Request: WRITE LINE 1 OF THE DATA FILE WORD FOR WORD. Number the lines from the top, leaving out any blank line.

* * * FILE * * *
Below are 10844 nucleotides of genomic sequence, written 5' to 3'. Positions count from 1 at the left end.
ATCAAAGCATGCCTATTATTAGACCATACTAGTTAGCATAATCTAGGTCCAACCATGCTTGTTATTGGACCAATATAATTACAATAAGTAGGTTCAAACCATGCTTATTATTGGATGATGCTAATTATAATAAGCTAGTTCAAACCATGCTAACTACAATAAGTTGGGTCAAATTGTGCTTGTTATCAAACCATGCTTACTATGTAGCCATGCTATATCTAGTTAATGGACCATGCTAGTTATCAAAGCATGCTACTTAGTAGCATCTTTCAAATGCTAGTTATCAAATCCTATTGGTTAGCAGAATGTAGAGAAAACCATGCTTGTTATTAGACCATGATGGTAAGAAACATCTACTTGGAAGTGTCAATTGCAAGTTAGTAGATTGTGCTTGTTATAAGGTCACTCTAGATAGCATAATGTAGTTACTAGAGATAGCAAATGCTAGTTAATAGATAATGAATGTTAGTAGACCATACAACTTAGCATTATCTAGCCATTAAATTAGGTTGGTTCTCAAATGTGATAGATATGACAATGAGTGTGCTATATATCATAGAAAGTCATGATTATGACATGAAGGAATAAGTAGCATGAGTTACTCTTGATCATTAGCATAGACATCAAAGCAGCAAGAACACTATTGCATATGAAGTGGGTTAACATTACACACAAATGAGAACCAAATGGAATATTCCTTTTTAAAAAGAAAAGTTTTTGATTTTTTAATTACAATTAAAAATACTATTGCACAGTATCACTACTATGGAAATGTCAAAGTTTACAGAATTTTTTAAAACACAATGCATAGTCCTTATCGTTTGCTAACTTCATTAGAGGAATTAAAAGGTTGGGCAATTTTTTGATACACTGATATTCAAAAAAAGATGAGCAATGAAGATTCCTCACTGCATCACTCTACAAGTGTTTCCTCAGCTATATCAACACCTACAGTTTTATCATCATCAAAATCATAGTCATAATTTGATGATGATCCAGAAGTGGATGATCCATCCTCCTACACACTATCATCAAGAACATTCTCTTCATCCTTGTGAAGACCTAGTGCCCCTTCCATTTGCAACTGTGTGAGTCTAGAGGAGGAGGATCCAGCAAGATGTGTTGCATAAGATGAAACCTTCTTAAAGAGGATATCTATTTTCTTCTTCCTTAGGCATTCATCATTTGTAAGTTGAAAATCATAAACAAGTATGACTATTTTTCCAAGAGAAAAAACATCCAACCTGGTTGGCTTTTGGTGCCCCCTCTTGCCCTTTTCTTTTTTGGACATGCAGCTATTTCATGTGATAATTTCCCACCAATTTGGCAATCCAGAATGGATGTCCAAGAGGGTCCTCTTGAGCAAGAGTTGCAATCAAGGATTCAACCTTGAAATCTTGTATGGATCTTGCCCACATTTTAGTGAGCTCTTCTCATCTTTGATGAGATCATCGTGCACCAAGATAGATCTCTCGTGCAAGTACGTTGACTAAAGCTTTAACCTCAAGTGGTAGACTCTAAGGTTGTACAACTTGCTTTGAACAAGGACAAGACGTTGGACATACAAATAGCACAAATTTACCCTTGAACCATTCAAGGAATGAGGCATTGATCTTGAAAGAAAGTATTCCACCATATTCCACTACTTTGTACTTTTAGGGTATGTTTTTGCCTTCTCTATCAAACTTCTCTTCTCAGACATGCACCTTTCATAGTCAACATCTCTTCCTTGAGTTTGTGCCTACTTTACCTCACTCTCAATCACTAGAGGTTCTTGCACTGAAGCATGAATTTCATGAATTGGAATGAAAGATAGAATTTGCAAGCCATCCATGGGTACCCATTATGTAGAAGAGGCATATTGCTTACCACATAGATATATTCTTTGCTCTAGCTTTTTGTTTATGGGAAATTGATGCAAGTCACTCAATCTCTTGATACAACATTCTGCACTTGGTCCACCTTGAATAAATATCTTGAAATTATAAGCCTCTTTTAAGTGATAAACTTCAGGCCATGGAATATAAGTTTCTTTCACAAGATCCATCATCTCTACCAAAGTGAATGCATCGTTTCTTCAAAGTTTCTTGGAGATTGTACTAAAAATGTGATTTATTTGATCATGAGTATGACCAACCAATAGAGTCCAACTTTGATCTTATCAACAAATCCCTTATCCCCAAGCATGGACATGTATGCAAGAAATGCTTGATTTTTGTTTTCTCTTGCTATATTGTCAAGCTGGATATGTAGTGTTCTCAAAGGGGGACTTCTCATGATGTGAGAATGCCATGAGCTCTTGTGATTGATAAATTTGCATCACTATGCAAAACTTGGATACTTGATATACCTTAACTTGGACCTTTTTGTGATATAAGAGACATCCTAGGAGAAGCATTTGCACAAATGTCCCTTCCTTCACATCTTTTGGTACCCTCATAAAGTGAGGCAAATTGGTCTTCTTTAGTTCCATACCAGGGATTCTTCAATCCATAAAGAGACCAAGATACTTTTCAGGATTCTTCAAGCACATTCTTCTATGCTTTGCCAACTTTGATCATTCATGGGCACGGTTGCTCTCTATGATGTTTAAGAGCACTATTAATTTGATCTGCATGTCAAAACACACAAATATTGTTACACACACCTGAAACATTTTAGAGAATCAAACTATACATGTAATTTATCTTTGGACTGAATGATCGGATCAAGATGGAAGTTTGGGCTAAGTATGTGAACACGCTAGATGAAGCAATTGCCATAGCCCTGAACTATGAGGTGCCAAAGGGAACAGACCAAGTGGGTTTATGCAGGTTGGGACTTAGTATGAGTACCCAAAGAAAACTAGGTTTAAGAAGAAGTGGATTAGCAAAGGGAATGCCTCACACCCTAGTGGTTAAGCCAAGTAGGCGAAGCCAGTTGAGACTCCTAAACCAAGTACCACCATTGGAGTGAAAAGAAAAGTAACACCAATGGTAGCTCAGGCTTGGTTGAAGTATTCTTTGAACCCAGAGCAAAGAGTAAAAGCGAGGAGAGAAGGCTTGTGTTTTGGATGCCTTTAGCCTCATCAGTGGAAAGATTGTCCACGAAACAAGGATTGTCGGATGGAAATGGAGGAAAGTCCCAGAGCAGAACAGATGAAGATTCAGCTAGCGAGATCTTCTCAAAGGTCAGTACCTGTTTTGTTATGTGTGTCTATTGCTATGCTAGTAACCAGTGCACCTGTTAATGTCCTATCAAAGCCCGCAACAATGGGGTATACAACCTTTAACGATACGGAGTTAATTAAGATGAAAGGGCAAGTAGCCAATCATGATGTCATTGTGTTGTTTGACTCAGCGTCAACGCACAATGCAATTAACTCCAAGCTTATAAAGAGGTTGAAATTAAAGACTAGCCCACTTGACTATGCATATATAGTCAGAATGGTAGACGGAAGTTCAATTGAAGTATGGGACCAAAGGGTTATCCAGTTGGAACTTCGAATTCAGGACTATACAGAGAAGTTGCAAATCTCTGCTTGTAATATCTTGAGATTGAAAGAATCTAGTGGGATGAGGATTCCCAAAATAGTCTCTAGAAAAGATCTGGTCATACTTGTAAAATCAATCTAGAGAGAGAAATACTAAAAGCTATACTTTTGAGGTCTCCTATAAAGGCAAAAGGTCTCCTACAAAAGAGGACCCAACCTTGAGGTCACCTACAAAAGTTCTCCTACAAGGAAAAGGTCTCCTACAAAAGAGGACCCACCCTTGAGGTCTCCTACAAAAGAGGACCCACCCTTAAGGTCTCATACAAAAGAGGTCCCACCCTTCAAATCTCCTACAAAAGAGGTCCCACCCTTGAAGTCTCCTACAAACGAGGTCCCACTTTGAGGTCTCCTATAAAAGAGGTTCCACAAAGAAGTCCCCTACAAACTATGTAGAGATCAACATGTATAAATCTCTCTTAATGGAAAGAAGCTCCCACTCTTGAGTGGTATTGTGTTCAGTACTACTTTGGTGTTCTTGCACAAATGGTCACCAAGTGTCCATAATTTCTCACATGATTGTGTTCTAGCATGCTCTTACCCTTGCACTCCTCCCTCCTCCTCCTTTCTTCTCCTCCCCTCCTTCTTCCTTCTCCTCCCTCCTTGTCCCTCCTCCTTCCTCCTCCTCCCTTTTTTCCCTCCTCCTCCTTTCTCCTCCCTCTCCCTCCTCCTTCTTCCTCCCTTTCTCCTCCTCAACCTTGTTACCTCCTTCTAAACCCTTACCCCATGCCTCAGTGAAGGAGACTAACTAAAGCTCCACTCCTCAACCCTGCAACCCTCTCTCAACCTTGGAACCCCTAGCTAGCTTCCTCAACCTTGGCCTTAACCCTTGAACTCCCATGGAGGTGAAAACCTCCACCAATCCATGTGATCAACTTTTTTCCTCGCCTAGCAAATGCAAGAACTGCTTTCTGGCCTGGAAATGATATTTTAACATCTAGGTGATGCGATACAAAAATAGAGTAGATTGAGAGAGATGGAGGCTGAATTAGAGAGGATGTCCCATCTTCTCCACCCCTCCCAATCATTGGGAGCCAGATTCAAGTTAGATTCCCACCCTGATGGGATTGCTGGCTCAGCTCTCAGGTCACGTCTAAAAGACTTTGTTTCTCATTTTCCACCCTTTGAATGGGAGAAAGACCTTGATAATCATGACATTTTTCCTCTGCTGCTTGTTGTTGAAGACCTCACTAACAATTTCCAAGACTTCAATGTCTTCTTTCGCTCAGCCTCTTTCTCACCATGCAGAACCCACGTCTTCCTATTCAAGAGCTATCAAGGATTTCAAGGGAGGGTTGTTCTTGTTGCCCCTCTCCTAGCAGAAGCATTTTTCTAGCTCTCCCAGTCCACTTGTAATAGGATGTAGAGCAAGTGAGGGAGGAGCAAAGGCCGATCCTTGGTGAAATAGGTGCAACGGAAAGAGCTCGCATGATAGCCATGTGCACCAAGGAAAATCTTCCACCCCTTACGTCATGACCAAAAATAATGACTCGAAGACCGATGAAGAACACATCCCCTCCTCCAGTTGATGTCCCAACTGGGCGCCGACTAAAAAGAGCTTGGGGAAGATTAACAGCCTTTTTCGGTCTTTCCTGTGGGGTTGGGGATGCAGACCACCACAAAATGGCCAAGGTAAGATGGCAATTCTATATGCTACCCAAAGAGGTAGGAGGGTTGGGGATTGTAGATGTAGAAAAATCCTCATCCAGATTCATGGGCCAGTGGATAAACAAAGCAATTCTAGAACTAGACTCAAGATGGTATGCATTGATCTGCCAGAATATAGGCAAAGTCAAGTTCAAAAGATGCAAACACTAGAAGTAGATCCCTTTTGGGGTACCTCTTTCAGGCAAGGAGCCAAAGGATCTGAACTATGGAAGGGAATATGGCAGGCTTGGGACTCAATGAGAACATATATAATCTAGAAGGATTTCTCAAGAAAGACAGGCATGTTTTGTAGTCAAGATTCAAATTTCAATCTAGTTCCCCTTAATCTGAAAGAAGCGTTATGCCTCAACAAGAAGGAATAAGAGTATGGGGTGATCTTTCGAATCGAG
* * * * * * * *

Below are 10844 nucleotides of genomic sequence, written 5' to 3'. Positions count from 1 at the left end.